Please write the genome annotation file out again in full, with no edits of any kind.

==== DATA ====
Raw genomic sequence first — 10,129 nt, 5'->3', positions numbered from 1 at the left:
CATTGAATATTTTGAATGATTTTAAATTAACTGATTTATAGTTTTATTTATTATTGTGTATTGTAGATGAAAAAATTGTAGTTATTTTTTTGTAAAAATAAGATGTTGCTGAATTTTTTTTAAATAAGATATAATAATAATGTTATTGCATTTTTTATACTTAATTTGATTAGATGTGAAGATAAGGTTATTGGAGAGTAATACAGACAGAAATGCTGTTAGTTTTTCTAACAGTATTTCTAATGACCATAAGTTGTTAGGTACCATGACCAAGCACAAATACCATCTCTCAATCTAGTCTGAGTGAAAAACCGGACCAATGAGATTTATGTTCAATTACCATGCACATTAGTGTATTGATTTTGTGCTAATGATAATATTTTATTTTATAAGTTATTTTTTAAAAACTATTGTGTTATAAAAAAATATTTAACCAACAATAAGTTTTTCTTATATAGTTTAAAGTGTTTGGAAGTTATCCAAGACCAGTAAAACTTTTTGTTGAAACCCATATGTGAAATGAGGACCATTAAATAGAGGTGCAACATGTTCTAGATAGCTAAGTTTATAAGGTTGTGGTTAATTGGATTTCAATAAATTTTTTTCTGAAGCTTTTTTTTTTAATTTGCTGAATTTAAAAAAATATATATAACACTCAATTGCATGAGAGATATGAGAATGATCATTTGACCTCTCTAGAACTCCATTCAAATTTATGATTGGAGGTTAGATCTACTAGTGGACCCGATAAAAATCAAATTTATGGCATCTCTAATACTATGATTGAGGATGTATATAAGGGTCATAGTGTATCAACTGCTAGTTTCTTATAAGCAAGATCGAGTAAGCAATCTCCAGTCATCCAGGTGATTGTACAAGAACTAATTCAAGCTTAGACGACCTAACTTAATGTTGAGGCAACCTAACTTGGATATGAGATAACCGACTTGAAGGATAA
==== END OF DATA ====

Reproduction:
Raw genomic sequence first — 10,129 nt, 5'->3', positions numbered from 1 at the left:
CATTGAATATTTTGAATGATTTTAAATTAACTGATTTATAGTTTTATTTATTATTGTGTATTGTAGATGAAAAAATTGTAGTTATTTTTTTGTAAAAATAAGATGTTGCTGAATTTTTTTTAAATAAGATATAATAATAATGTTATTGCATTTTTTATACTTAATTTGATTAGATGTGAAGATAAGGTTATTGGAGAGTAATACAGACAGAAATGCTGTTAGTTTTTCTAACAGTATTTCTAATGACCATAAGTTGTTAGGTACCATGACCAAGCACAAATACCATCTCTCAATCTAGTCTGAGTGAAAAACCGGACCAATGAGATTTATGTTCAATTACCATGCACATTAGTGTATTGATTTTGTGCTAATGATAATATTTTATTTTATAAGTTATTTTTTAAAAACTATTGTGTTATAAAAAAATATTTAACCAACAATAAGTTTTTCTTATATAGTTTAAAGTGTTTGGAAGTTATCCAAGACCAGTAAAACTTTTTGTTGAAACCCATATGTGAAATGAGGACCATTAAATAGAGGTGCAACATGTTCTAGATAGCTAAGTTTATAAGGTTGTGGTTAATTGGATTTCAATAAATTTTTTTCTGAAGCTTTTTTTTTTAATTTGCTGAATTTAAAAAAATATATATAACACTCAATTGCATGAGAGATATGAGAATGATCATTTGACCTCTCTAGAACTCCATTCAAATTTATGATTGGAGGTTAGATCTACTAGTGGACCCGATAAAAATCAAATTTATGGCATCTCTAATACTATGATTGAGGATGTATATAAGGGTCATAGTGTATCAACTGCTAGTTTCTTATAAGCAAGATCGAGTAAGCAATCTCCAGTCATCCAGGTGATTGTACAAGAACTAATTCAAGCTTAGACGACCTAACTTAATGTTGAGGCAACCTAACTTGGATATGAGATAACCGACTTGAAGGATAA